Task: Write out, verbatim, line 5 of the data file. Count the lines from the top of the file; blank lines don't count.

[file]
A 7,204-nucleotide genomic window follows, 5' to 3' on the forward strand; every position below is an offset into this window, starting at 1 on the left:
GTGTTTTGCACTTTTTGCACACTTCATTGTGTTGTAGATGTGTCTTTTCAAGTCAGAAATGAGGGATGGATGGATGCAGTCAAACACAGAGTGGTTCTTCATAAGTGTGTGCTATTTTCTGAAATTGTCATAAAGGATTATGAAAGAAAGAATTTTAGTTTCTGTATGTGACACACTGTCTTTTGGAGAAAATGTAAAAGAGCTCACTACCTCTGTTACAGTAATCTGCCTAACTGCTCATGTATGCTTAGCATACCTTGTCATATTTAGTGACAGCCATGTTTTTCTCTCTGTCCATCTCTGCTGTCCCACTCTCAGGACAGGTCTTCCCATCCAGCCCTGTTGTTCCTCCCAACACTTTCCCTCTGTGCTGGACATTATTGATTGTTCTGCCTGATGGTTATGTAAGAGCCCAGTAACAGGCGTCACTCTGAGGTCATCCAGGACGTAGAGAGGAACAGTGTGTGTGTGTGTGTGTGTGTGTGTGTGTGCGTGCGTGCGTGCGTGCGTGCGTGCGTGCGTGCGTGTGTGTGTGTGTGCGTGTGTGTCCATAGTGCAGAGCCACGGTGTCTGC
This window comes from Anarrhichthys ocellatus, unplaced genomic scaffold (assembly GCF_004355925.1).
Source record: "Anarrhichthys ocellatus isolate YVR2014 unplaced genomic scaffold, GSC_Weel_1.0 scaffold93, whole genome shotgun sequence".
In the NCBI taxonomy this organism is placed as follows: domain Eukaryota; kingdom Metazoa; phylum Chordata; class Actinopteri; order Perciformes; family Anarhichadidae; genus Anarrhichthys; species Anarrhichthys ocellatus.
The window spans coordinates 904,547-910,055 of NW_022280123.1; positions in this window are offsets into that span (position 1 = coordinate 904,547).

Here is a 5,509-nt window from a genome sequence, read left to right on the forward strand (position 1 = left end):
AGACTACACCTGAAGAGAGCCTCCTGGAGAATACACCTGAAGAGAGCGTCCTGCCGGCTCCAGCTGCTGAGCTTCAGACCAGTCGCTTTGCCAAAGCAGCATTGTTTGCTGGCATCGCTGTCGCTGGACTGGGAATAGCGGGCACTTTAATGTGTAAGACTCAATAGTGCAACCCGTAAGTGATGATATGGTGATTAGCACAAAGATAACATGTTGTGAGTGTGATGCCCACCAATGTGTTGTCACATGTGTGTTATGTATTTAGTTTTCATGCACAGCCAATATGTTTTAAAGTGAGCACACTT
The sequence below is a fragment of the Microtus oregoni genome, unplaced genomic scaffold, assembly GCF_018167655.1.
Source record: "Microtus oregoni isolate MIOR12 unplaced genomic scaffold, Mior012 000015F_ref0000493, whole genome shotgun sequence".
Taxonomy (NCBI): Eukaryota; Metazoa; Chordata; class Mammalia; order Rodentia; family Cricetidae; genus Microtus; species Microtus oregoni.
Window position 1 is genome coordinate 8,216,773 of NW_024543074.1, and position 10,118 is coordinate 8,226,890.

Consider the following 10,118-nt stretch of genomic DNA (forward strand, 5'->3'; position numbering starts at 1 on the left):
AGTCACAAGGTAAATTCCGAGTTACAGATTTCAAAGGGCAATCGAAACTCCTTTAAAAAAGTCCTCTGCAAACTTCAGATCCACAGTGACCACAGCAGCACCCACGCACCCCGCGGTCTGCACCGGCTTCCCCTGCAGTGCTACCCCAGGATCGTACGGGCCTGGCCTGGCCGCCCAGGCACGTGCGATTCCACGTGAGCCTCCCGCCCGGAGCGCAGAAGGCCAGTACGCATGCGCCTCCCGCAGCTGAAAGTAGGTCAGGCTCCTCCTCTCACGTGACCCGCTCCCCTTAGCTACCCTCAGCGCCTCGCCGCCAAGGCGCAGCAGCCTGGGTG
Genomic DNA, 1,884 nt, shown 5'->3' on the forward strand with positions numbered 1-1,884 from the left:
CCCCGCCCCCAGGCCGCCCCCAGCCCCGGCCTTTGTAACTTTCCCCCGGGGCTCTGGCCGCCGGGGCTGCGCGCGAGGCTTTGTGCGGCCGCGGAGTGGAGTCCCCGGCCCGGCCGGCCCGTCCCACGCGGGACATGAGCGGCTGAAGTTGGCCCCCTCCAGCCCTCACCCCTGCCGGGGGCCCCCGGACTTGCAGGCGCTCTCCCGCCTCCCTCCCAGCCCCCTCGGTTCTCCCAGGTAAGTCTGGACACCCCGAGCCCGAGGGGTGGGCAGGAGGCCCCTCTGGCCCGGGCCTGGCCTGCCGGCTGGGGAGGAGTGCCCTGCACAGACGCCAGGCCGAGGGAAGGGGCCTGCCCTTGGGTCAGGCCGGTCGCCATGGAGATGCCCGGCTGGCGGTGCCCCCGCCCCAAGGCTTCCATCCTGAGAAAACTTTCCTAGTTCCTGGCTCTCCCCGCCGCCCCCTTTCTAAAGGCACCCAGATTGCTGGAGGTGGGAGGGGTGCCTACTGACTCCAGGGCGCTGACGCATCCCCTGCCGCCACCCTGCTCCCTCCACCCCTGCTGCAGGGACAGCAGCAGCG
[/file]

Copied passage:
In the NCBI taxonomy this organism is placed as follows: domain Eukaryota; kingdom Metazoa; phylum Chordata; class Actinopteri; order Perciformes; family Anarhichadidae; genus Anarrhichthys; species Anarrhichthys ocellatus.